Mat2: what is it?
Mat2 is a powerful software tool written in Python for removing metadata from several file formats, developed by Julien Voisin who we thank for his availability in having replied to our email.
The project Mat2 is also on the Python repository - The Python Package Index (PyPI) is a repository of software for Python programming language, and it is installable via the
pip install mat2 command.
Mat2 can be installed on MacOS from the terminal using Homebrew (we have already briefly described homebrew in our previous article) with the command:
brew install exiftool cairo pygobject3 poppler gdk-pixbuf librsvg ffmpeg
For those who don’t know, Homebrew is a package manager for MacOS systems.
On the Mat2 GitLab page, there are also directions for installing the Desktop GUI for GNU/Linux.
Mat2 works with the ExifTool by Phil Harvey that is a platform-independent Perl library plus a command-line application for reading, writing, and modifying meta information of numerous file formats. ExifTool is available for Windows, MacOS, and Unix platforms.
Going back to Mat2, we mentioned that the tool reads the metadata present in individual files that the user can decide to delete.
What is metadata?
We are not aware of an uncontroversial definition of metadata.
The etymology of the term “metadata” - as in many other cases (e.g., digital, from the Latin “digit”, finger, to indicate the possibility of having a numerical reference regarding the way of counting with fingers) - comes partly from Greek and partly from Latin. Thus, the term “metadata” is composed of “meta” (from the Greek, “over”) and the word “date” which is derived from the Latin “datum” (plural “data”). In short, it refers to information that describes a set of data, often known as “data about data”.
We’ve probably heard the term “metadata” or “metadata” frequently in computer science and regarding additional information contained in a file. Metadata is additional or descriptive information about one or more pieces of data. More correctly, we should refer to information related to a digital, physical, or abstract resource.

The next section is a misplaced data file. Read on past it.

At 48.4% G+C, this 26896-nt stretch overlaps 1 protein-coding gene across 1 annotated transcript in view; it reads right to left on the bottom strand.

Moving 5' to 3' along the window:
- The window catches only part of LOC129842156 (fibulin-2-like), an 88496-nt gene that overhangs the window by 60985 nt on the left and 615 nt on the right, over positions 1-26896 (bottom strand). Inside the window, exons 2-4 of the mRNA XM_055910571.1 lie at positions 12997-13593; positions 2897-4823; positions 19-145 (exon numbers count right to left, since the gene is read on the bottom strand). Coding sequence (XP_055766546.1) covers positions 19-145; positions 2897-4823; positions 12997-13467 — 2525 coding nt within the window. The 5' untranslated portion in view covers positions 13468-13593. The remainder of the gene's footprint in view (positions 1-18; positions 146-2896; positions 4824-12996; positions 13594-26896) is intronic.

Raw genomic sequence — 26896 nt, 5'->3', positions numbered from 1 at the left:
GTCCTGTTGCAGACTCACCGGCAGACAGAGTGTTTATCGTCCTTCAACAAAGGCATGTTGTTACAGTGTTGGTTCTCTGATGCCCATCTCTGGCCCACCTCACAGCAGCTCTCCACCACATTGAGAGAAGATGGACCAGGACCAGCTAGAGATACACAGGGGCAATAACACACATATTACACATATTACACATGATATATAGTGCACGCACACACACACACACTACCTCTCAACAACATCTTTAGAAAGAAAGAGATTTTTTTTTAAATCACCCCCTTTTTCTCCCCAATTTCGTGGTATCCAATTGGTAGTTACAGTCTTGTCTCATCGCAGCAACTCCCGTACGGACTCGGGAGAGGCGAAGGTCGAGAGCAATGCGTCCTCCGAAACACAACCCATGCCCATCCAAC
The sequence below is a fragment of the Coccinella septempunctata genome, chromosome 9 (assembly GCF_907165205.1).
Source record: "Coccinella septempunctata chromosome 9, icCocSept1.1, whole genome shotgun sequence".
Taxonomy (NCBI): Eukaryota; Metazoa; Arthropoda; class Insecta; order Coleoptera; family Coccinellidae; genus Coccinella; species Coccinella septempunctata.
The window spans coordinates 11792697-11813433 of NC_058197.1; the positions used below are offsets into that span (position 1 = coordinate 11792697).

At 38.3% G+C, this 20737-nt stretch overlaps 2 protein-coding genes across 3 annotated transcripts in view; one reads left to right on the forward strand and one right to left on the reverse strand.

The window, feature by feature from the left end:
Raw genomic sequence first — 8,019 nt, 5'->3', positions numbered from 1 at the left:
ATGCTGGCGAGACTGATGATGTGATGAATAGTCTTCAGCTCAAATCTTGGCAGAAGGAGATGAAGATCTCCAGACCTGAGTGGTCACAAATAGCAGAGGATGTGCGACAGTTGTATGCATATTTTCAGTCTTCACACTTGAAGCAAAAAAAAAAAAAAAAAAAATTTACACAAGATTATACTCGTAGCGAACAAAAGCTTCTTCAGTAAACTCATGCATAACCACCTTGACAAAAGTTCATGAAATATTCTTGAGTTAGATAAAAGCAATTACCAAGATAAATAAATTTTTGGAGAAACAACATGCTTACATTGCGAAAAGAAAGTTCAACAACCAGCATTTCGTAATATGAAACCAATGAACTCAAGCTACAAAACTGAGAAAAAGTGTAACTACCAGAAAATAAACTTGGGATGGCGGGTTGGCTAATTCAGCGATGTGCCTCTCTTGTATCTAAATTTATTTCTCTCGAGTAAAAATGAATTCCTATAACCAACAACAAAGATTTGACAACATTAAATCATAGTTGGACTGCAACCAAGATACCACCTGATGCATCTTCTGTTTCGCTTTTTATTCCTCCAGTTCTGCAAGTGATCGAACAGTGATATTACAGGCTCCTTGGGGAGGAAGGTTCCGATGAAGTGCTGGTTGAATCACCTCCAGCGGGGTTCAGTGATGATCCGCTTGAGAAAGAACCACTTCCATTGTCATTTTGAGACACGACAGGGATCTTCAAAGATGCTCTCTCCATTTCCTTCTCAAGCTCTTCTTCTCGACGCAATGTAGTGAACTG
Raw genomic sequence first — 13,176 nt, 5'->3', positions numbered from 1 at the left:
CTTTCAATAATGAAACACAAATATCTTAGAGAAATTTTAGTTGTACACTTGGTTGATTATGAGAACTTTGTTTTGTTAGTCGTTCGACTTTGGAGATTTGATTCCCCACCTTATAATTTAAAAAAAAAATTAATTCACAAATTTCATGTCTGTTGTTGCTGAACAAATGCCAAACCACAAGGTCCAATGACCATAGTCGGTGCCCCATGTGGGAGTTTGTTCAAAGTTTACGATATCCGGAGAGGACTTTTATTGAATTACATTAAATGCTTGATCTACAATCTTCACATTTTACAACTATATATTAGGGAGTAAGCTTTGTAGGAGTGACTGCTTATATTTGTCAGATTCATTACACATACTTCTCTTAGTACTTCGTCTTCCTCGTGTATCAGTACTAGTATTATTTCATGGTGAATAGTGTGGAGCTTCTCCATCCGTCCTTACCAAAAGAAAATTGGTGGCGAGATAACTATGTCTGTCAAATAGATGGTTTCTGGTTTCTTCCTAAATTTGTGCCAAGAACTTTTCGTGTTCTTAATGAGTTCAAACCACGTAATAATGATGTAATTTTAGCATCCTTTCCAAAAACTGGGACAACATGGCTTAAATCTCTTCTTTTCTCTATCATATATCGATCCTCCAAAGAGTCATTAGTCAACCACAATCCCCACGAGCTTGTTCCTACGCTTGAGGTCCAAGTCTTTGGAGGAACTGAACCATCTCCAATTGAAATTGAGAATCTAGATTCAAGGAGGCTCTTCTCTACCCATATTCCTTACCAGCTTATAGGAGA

In computer science, files usually contain metadata that can be, for example, the information:
- Of the software that generated them;
- of the author;
- of the date;
- the time, etc.
Files that contain images derived from photos (e.g., jpg, jpeg, etc.) taken with a digital camera, smartphone, tablet, or other devices, have metadata such as, for example, the day, the time, the location where one took the photo (if active geolocation with GPS), etc.
Metadata can be different and sometimes grouped by categories. We mention one subdivision into the three main classes namely:
- Descriptive metadata;
- Structural metadata;
- Administrative metadata.
Mainly, concerning the IT document, it is hardly worth mentioning the AgID document entitled “Metadata” which constitutes the “Annex 5 to the document “Guidelines on the formation, management, and storage of IT documents”.
In this post, we refer only to computer science and metadata related to files.
Metadata and privacy
After this brief metadata description, it’s pretty clear that if we exchange files with others, we also have to worry about the additional related information (metadata), which can often reveal information we don’t want people to know.
Privacy is also crucial and decisive concerning metadata.
Metadata can contain information that allows identifying a natural person. Otherwise, metadata can reveal to the people with whom you share files information (often not available to the user who is unaware of their existence) such as - for example - those related to the author of the creation of a file, the date, the place, etc.
Sometimes it is possible to create embarrassing situations like the following one.
Alice is working on a confidential project, and she has to deliver the related report to Charlie who commissioned it.
Thinking that support for editing the content might be helpful, Alice gets help from Bob, who completes the activities and saves the file in the final version.
Alice receives the file from Bob and gives it to Charlie.
However, Charlie realizes that the file delivered by Alice contains metadata revealing Bob’s information, which was unrelated to Charlie and the project.